The point where the weights between HP and Armor match is the point where (Bonus Health)/(Armor Reduction) is bigger than the EHP gain from the Bonus Armor. Because the armor reduction formula is 100/(100+Armor) we can neatly obtain that value by multiplying the (Bonus Health)/(Armor Reduction) by 100, where the bonus health is budgeted to be equivalent to 1 point of armor. In the case of Yellow Seals, this is 8 HP.

Thus the HP break point where Armor > HP is 960 at Level 1, 978 at Level 2, 996 at Level 3, considering 8 HP = 1 Armor, the base Armor and Armor per Level gains for Zyra. Example calculation for Level 1:

HP = 100 * 8/(100/(100+armor) = 960
Where armor = 20 at level 1

Level 2:

HP = 100 * 8/(100/(100+22,2)) = 978

And so on. Also, do remember that armor gains (in Zyra's case, 3 per level) are not the same for every level - they begin as 2,2 and gradually grow to 3,8, averaging at 3.0 exactly.

We can see that this threshold is far above and beyond what you can normally obtain in level 1. While there are diminishing returns in Damage Reduction with each point in armor (and as such you can never hit 100% damage reduction) the increase in EHP (Effective HP) is linear - which means every armor rune at the same HP will equally increase the EHP (even though the damage reduction itself will increase less and less).

With 479 HP at level 1, it's clear that HP is vastly superior than armor in the early game, specially since you're likely to be playing against AP Champions. Even if you take into account the Health gained from a Health Potion, that value is still way below the threshold.

Against opponents with Armor Penetration Runes and Masteries, the value changes slightly - the initial breakpoint falls down from 960 to 919 as the EHP value per 8 HP drops from 9,6 to 8,55 and we account the 7% armor penetration through (8,55*100)/0,93. It's still almost twice the EHP value of Armor (4,45).

Now here's some magic - with 150 Flat HP from Runes, Doran's Ring and a Ruby Crystal, you start with 840 HP (rounded from 839) and 1007 EHP - That's 75% more than the baseline health! It's also 13% more EHP against physical than if you had armor runes instead, and indeed it stays above 100% even at level 18 - it only goes down in efficiency the moment you finish a Giant's Belt, and it's 22% more efficient than Armor runes against Magic Damage, which you're likely to be facing a lot.

If I'm playing against an enemy in the lane who deals mostly physical damage and they have low Magic damage I'll play with scaling MR runes since I won't be dealing with it until the mid/late game. If I am absolutely sure I'll not die in lane I go with Scaling HP in the Seals and Flat HP in the Quintessences. This surpasses flat HP seals in efficiency at around level 7.

Two things of note - a single Cloth Armor increases your base defenses against Physical damage by around 11-10% depending on runes/masteries/level you buy it, while a single Negatron Cloak should increase your Magic Defense by almost 20%.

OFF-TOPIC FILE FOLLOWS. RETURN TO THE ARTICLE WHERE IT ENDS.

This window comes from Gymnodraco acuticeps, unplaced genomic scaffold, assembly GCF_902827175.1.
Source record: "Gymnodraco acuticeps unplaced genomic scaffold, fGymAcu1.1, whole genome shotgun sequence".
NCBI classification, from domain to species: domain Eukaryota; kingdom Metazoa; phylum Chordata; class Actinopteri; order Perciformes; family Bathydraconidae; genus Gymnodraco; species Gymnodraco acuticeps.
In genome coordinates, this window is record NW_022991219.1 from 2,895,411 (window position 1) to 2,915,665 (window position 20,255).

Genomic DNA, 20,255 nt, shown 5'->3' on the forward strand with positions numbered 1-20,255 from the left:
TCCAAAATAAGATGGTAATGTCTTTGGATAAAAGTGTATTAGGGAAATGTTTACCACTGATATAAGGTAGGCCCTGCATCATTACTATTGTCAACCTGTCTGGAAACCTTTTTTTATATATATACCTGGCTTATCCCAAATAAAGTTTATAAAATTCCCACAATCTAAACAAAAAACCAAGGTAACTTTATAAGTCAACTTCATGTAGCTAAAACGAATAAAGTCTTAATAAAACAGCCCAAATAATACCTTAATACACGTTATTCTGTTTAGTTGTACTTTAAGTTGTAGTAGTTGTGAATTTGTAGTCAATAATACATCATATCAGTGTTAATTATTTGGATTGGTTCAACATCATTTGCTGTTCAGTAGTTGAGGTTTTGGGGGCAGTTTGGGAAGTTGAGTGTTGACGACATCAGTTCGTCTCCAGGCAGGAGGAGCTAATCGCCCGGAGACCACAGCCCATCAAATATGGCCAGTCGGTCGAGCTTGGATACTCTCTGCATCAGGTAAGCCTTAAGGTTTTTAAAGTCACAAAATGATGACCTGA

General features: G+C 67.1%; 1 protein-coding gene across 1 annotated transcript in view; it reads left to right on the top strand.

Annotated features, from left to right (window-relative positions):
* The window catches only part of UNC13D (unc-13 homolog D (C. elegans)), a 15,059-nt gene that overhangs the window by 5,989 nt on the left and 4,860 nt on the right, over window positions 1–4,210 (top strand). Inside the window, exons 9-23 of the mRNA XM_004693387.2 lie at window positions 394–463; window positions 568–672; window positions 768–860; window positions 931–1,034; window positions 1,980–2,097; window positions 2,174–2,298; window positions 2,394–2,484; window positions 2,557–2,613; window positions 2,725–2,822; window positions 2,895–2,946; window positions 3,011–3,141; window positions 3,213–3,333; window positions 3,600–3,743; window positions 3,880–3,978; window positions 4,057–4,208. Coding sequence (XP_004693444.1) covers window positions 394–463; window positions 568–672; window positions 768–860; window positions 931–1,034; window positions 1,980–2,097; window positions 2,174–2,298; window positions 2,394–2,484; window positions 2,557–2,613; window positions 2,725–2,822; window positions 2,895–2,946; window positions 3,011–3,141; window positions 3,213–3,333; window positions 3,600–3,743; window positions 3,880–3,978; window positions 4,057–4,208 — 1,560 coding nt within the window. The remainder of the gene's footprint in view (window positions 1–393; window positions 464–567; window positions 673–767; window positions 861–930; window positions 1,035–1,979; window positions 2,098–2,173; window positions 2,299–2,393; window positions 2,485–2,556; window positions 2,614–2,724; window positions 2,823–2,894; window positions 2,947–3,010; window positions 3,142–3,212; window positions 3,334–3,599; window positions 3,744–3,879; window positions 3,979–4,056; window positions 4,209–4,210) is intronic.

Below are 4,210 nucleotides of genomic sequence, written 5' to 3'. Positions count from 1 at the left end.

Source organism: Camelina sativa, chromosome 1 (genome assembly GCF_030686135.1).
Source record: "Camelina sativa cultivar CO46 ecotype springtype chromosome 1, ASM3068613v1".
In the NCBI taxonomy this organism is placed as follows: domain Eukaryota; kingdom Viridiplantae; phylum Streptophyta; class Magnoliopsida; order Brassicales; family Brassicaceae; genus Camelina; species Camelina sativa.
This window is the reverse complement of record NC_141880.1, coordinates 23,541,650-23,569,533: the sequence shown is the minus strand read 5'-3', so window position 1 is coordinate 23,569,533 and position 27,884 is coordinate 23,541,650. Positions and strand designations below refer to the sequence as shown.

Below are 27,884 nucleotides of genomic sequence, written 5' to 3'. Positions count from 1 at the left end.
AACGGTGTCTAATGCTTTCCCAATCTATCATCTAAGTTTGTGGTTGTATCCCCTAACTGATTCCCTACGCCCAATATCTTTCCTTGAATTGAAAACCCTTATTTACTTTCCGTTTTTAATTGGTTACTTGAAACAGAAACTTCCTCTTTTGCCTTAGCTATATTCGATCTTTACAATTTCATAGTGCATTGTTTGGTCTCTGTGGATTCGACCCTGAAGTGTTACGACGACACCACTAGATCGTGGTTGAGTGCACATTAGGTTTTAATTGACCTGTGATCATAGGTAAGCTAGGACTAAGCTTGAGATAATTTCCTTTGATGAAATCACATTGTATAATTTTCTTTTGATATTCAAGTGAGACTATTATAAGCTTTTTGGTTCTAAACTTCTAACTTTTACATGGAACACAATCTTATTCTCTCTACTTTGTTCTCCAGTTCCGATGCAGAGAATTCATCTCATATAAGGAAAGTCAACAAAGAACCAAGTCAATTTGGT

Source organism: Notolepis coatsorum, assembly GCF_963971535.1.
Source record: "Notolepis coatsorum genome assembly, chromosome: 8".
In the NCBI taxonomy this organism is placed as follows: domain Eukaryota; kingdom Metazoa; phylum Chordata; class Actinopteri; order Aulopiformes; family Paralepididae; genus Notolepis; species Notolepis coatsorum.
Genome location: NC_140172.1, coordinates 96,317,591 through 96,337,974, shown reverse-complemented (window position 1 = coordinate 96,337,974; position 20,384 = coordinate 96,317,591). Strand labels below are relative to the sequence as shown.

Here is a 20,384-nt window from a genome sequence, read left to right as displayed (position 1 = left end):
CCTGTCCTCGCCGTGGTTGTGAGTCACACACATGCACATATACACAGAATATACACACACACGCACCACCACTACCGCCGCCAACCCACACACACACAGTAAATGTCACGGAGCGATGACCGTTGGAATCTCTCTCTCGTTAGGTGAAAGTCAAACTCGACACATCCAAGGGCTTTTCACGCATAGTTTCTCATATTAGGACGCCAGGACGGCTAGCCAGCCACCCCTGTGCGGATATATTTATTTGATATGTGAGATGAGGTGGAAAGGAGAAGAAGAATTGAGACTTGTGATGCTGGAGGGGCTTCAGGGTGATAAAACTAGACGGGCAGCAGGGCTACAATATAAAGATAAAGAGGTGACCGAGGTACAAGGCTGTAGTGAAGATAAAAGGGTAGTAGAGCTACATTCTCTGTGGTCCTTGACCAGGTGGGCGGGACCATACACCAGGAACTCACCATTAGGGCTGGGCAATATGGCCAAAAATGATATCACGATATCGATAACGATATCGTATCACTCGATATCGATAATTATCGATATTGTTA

Final Notes

Overall building extra tanky early on in the current meta ends up surprising enemies who are too used to squishy Zyra Supports on SR, and allows you to actually push lane more aggressively since you're less vulnerable to being ganked or getting too weak from pokes being rendered unable to defend your jungle. When enemies realize their mana is being wasted on your health bar, it becomes very easy to shove your wave and secure the 3 minutes Health to prepare for an invasion or a counter invasion.

You can end up trading favorably even against melee champions who are not expecting your tankiness, which can lead them to waste resources or overexposing themselves in an aggressive maneuver early on only to be punished hard by your minion wave.

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Champion Mechanics

While the individual techniques used for teamfight and laning vary, there are some general rules you need to keep in mind when playing as Zyra, especially if you're a new player.

So let's take a look at Zyra's kit. Zyra is a very traditional Control Mage. As a Control Mage, she has multiple CCs - in fact, every single Zyra skill can be used as a form of CC. Zyra has very high teamfight utility, high group damage, high burst potential and high sustained damage. To counter this seemingly strong toolkit, she is squishy, has no heals, shields, escapes or guaranteed targeted defensive abilities, and with the exception of her unique map vision utility in TT, she is not the best at any of the things at which she's good. She's very vulnerable, her damage can be shut down easily if the enemy team focuses.

As Zyra, your playstyle should interchange smoothly between playing defensively, controlling the map, manipulating the enemy positioning and attacking aggressively. Mastering how to freely flow between these stances will put an overwhelming pressure on your opponents and give your team jungle control.

Securing Kills

When and if the choice presents itself available, I prefer to leave the kills to the Bruisers in TT and play a more traditional Control Mage from a Support perspective. This is very comp sensitive - both ours and theirs. Generally speaking I'll favor picking the kills myself over a Jungler Maokai, but never over a Jungler Tahm Kench for example. If we have a Jungler Trundle and he's countering the tanky enemies, then I'll leave the kills for him. However if he's the one being countered I'll pick the kills myself.